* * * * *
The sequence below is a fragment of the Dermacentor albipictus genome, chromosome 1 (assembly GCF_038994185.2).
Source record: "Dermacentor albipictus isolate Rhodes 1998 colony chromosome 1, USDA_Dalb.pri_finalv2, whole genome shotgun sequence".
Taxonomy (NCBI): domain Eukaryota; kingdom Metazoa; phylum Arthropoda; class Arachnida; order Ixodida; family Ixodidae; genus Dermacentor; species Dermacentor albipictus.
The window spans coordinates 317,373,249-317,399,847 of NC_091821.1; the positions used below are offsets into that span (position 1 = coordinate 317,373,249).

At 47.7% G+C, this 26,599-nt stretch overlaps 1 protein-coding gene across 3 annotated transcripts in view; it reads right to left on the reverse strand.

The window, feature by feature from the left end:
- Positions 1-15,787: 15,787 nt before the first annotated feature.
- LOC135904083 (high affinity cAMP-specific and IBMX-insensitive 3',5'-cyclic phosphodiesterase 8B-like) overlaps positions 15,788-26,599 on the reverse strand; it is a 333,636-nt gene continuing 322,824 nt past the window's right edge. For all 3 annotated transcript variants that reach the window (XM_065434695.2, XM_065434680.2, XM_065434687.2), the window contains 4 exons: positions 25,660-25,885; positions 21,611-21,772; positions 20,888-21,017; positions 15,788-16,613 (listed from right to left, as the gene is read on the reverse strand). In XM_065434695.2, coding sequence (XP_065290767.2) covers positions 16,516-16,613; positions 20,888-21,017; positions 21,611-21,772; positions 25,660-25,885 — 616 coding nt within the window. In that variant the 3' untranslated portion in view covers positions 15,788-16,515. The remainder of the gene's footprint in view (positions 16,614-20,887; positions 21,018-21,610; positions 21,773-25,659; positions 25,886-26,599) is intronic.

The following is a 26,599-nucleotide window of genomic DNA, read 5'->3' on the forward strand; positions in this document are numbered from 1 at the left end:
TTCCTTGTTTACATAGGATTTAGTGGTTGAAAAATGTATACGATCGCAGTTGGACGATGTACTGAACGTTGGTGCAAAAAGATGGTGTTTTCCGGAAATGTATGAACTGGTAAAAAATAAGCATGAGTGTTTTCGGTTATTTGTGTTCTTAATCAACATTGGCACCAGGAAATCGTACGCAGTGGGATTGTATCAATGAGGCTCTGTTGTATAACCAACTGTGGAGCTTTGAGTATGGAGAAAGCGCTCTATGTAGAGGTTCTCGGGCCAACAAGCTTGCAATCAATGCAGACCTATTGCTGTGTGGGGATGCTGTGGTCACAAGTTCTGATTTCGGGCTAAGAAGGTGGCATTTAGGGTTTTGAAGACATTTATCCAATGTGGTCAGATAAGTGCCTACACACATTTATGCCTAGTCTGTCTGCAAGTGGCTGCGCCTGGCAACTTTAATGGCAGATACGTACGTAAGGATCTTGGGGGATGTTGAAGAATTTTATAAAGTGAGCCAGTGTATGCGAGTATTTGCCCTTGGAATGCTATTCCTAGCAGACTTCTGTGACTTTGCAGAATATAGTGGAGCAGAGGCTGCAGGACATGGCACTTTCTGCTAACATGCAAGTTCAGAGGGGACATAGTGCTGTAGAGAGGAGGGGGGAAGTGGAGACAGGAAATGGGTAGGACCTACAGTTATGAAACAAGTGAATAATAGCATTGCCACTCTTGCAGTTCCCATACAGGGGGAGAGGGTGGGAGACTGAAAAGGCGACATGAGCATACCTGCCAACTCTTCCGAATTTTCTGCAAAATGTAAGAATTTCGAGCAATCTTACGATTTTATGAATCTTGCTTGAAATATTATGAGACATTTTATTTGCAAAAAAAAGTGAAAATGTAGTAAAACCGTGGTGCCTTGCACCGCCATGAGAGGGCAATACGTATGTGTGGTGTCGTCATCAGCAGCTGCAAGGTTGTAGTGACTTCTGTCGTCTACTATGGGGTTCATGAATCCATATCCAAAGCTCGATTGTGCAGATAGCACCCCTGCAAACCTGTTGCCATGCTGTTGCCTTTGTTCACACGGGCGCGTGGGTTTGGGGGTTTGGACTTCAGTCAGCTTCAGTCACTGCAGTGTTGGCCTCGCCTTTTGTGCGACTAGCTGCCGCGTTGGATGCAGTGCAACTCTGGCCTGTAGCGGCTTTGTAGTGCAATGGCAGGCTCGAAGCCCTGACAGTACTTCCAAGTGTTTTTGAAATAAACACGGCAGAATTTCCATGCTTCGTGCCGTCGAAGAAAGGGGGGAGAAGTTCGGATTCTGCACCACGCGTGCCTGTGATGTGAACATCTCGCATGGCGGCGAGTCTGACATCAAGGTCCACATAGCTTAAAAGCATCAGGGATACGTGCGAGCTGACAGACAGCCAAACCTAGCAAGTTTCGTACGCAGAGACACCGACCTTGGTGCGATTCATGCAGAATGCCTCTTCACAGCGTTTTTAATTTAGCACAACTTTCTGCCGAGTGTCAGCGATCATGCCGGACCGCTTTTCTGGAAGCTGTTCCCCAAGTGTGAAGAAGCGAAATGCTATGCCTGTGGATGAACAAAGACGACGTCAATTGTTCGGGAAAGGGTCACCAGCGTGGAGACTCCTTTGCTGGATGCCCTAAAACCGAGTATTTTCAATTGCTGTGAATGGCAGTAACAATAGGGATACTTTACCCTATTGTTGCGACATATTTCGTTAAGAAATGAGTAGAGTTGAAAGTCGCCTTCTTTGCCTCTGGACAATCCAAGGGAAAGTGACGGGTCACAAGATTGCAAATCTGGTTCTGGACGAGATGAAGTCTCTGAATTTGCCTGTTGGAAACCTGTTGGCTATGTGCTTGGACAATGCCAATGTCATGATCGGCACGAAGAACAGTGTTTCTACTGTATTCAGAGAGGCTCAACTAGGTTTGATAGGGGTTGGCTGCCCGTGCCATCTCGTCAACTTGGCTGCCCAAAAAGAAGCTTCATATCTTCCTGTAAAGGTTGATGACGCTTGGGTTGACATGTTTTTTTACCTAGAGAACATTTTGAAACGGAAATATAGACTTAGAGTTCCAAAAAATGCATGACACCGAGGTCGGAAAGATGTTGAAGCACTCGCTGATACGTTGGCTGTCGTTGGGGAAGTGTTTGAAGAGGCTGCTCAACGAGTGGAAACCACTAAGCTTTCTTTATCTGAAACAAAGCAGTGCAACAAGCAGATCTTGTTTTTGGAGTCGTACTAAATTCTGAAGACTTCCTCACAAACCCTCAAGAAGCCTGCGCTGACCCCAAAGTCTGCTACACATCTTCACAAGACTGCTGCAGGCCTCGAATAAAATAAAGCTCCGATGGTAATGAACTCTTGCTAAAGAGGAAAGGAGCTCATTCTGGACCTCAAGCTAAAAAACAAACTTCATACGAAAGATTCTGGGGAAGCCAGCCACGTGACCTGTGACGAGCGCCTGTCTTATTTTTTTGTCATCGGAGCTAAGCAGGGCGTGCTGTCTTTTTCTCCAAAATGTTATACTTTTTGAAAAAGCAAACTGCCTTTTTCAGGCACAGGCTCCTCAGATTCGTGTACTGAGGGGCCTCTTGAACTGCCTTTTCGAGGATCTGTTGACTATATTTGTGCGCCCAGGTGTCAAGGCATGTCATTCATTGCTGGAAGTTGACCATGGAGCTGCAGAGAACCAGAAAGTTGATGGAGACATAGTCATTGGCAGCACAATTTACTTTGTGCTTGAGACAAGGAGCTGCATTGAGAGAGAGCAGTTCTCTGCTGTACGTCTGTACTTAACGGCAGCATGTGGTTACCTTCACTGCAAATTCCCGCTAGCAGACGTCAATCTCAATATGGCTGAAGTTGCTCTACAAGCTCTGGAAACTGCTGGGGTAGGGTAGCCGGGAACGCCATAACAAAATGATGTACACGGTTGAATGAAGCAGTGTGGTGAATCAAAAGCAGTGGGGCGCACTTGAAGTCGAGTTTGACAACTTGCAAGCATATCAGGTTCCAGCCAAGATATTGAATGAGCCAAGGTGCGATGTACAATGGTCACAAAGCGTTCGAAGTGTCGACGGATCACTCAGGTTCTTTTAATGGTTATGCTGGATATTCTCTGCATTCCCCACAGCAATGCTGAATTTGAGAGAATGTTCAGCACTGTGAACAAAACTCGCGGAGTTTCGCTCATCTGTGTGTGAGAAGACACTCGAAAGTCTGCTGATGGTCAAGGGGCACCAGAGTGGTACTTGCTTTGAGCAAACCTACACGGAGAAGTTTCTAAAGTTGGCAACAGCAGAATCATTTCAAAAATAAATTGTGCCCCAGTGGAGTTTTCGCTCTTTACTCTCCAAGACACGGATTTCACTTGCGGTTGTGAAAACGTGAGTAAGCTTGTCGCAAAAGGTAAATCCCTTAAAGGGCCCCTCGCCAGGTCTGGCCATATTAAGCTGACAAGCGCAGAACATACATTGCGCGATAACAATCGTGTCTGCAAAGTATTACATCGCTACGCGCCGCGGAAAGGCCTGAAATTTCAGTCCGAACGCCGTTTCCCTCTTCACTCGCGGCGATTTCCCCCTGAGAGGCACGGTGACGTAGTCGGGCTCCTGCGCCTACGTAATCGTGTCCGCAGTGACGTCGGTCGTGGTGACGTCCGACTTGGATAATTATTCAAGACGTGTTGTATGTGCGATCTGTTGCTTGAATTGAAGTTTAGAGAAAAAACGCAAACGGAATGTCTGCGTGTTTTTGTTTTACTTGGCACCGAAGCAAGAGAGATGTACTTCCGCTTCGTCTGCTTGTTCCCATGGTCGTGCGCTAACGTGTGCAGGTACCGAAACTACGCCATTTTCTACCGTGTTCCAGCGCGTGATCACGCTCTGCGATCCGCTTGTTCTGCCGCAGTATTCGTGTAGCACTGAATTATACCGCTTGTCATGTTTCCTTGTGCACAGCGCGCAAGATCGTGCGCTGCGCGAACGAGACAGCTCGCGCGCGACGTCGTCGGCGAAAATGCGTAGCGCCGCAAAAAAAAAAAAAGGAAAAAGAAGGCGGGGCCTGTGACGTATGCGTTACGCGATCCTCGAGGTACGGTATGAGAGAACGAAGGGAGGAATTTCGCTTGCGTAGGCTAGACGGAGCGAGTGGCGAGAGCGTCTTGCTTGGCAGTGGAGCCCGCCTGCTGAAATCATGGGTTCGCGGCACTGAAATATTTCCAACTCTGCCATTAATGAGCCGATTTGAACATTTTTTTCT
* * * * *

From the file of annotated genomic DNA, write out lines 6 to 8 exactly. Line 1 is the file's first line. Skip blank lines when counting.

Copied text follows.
The window, feature by feature from the left end:
- Positions 1-15,787: 15,787 nt before the first annotated feature.
- LOC135904083 (high affinity cAMP-specific and IBMX-insensitive 3',5'-cyclic phosphodiesterase 8B-like) overlaps positions 15,788-26,599 on the reverse strand; it is a 333,636-nt gene continuing 322,824 nt past the window's right edge. For all 3 annotated transcript variants that reach the window (XM_065434695.2, XM_065434680.2, XM_065434687.2), the window contains 4 exons: positions 25,660-25,885; positions 21,611-21,772; positions 20,888-21,017; positions 15,788-16,613 (listed from right to left, as the gene is read on the reverse strand). In XM_065434695.2, coding sequence (XP_065290767.2) covers positions 16,516-16,613; positions 20,888-21,017; positions 21,611-21,772; positions 25,660-25,885 — 616 coding nt within the window. In that variant the 3' untranslated portion in view covers positions 15,788-16,515. The remainder of the gene's footprint in view (positions 16,614-20,887; positions 21,018-21,610; positions 21,773-25,659; positions 25,886-26,599) is intronic.